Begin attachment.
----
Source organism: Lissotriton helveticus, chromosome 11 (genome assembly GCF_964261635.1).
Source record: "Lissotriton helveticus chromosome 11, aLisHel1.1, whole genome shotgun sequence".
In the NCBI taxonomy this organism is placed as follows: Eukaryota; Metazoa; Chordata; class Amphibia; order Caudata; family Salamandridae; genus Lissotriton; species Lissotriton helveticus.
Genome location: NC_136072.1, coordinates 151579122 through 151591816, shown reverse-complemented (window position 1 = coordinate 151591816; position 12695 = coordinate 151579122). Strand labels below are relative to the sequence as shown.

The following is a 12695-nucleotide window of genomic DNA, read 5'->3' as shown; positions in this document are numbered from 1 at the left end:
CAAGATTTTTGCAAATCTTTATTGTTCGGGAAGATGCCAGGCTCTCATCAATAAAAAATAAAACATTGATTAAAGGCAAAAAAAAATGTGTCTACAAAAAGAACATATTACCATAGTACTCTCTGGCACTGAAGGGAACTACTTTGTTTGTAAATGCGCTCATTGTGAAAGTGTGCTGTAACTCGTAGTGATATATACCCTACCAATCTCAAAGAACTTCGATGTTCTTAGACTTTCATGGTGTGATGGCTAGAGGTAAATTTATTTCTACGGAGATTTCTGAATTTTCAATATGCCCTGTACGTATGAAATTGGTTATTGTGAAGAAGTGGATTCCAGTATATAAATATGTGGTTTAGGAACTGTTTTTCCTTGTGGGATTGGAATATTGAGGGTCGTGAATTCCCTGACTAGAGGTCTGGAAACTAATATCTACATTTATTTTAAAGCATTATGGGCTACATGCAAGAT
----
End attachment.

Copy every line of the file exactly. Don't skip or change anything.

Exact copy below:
Source organism: Lissotriton helveticus, chromosome 11 (genome assembly GCF_964261635.1).
Source record: "Lissotriton helveticus chromosome 11, aLisHel1.1, whole genome shotgun sequence".
In the NCBI taxonomy this organism is placed as follows: Eukaryota; Metazoa; Chordata; class Amphibia; order Caudata; family Salamandridae; genus Lissotriton; species Lissotriton helveticus.
Genome location: NC_136072.1, coordinates 151579122 through 151591816, shown reverse-complemented (window position 1 = coordinate 151591816; position 12695 = coordinate 151579122). Strand labels below are relative to the sequence as shown.

The following is a 12695-nucleotide window of genomic DNA, read 5'->3' as shown; positions in this document are numbered from 1 at the left end:
CAAGATTTTTGCAAATCTTTATTGTTCGGGAAGATGCCAGGCTCTCATCAATAAAAAATAAAACATTGATTAAAGGCAAAAAAAAATGTGTCTACAAAAAGAACATATTACCATAGTACTCTCTGGCACTGAAGGGAACTACTTTGTTTGTAAATGCGCTCATTGTGAAAGTGTGCTGTAACTCGTAGTGATATATACCCTACCAATCTCAAAGAACTTCGATGTTCTTAGACTTTCATGGTGTGATGGCTAGAGGTAAATTTATTTCTACGGAGATTTCTGAATTTTCAATATGCCCTGTACGTATGAAATTGGTTATTGTGAAGAAGTGGATTCCAGTATATAAATATGTGGTTTAGGAACTGTTTTTCCTTGTGGGATTGGAATATTGAGGGTCGTGAATTCCCTGACTAGAGGTCTGGAAACTAATATCTACATTTATTTTAAAGCATTATGGGCTACATGCAAGAT